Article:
HandleError Filter

The [HandleError] filter provides a way to declaratively indicate on a Controller or Action method that a friendly error response should be displayed if an error occurs during the processing of a ASP.NET MVC request. 

To try this out, add a new "TestController" to a project and implement an action method that raise an exception like below:

Figure 7

By default when you point your browser at this URL, it will display a default ASP.NET error page to remote users (unless you've gone in and configured a <customErrors> section in your web.config file):

Figure 8

We can change the HTML error displayed to be a more friendly end-user message by adding a [HandleError] attribute to either our Controller or to an Action method on our Controller:

Figure 9

The HandleError filter will catch all exceptions (including errors raised when processing View templates), and display a custom Error view response when they occur.  By default it attempts to resolve a View template in your project called "Error" to generate the response.  You can place the "Error" view either in the same directory as your other Controller specific views (for example: \Views\Test for the TestController above), or within the \Views\Shared folder (it will look first for a controller specific error view, and then if it doesn't find one it will look in the shared folder - which contains views that are shared across all controllers).

Visual Studio now automatically adds a default "Error" view template for you inside the \Views\Shared folder when you create new ASP.NET MVC Projects starting with Preview 4:

Figure 10

When we add a [HandleError] attribute to our TestController, this will by default show remote users an html error page like below (note that it picks up the master page template from the project so that the error message is integrated into the site).  You can obviously go in and customize the Error view template to display whatever HTML and/or friendlier customer error message you want - below is simply what you get out of the box:

Figure 11

To help developers, the default Error view template provided by the new project template in Visual Studio is written to display additional error stack trace information when you are browsing the application locally:

Figure 12

You can turn this off either by deleting the code from the Error view template, or by setting <customErrors> to "off" inside your web.config file.

By default the [HandleError] filter will catch and handle all exceptions that get raised during the request.  You can alternatively specify specific exception types you are interested in catching, and specify custom error views for them by specifying the "ExceptionType" and "View" properties on [HandleError] attributes:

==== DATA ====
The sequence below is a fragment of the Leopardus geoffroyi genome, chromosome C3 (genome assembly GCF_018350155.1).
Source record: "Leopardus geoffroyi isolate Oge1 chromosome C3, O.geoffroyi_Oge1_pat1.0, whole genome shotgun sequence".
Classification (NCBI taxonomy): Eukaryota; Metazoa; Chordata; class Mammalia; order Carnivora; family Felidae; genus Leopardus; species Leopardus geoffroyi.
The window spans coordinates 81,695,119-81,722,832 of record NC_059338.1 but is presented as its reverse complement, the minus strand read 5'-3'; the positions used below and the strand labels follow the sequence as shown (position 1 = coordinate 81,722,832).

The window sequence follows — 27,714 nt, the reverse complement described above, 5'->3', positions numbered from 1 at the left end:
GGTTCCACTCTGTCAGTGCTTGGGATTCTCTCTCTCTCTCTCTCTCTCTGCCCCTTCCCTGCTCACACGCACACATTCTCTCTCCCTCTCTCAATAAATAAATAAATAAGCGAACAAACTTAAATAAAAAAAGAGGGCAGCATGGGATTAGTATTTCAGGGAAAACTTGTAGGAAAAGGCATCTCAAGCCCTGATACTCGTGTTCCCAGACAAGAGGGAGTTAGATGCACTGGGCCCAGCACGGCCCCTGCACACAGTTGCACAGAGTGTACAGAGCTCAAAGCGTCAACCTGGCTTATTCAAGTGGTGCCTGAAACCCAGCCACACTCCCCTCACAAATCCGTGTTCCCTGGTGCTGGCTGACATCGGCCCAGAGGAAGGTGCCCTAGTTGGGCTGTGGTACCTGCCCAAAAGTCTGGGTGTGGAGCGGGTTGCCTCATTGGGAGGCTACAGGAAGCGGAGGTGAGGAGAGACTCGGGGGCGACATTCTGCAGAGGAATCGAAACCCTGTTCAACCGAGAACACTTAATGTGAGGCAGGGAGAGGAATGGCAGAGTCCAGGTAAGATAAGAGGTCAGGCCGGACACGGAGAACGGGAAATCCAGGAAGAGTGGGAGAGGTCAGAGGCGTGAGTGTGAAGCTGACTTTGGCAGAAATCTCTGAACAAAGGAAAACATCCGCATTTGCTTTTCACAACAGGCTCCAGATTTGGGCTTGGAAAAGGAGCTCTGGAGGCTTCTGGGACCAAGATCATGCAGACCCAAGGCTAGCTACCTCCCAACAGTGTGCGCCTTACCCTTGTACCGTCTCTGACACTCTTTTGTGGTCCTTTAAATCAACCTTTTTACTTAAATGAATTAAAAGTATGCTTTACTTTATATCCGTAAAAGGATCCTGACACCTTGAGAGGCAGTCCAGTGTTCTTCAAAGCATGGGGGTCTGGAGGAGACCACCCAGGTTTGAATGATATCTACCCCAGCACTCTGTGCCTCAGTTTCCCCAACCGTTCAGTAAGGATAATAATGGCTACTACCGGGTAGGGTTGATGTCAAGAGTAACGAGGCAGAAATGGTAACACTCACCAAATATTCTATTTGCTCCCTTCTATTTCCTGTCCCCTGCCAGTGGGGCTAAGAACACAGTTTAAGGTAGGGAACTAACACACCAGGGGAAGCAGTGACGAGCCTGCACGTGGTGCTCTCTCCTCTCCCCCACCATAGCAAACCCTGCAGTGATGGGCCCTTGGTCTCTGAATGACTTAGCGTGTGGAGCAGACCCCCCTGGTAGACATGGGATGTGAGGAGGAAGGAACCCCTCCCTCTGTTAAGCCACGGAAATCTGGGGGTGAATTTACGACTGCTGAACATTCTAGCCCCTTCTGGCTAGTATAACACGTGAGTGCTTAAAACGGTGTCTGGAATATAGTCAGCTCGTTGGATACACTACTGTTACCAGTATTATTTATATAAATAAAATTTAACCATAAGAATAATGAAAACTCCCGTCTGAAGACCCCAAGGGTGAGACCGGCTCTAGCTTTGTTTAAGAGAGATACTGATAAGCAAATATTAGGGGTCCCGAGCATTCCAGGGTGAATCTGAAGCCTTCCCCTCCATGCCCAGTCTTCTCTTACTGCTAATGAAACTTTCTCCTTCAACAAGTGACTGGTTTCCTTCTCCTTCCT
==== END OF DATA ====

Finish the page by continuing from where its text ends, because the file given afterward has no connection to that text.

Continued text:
Figure 13

In the code above I'm choosing to display custom error views for SqlExceptions and NullReferenceExceptions.  All other exceptions will then use the default "Error" view template.

Authorize Filter

The [Authorize] filter provides a way to declaratively control security access on a Controller or Action method.  It allows you to indicate that a user must be logged in, and optionally require that they are a specific user or in a specific security role in order to gain access.  The filter works with all types of authentication (including Windows as well as Forms based authentication), and provides support for automatically redirecting anonymous users to a login form as needed.

To try this out, add an [Authorize] filter to the "About" action in the HomeController created by default with Visual Studio:

Figure 14

Declaring an [Authorize] attribute like above indicates that a user must be logged into the site in order for them to request the "About" action.  When non-logged-in users attempt to hit the /Home/About URL, they will be blocked from gaining access.  If the web application is configured to use Windows based authentication, ASP.NET will automatically authenticate the user using their Windows login identity, and if successful allow them to proceed.  If the web application is configured to use Forms based authentication, the [Authorize] attribute will automatically redirect the user to a login page in order to authenticate (after which they'll have access):

Figure 15

The [Authorize] attribute optionally allows you to grant access only to specific users and/or roles.  For example, if I wanted to limit access to the "About" action to just myself and Bill Gates I could write:

Figure 16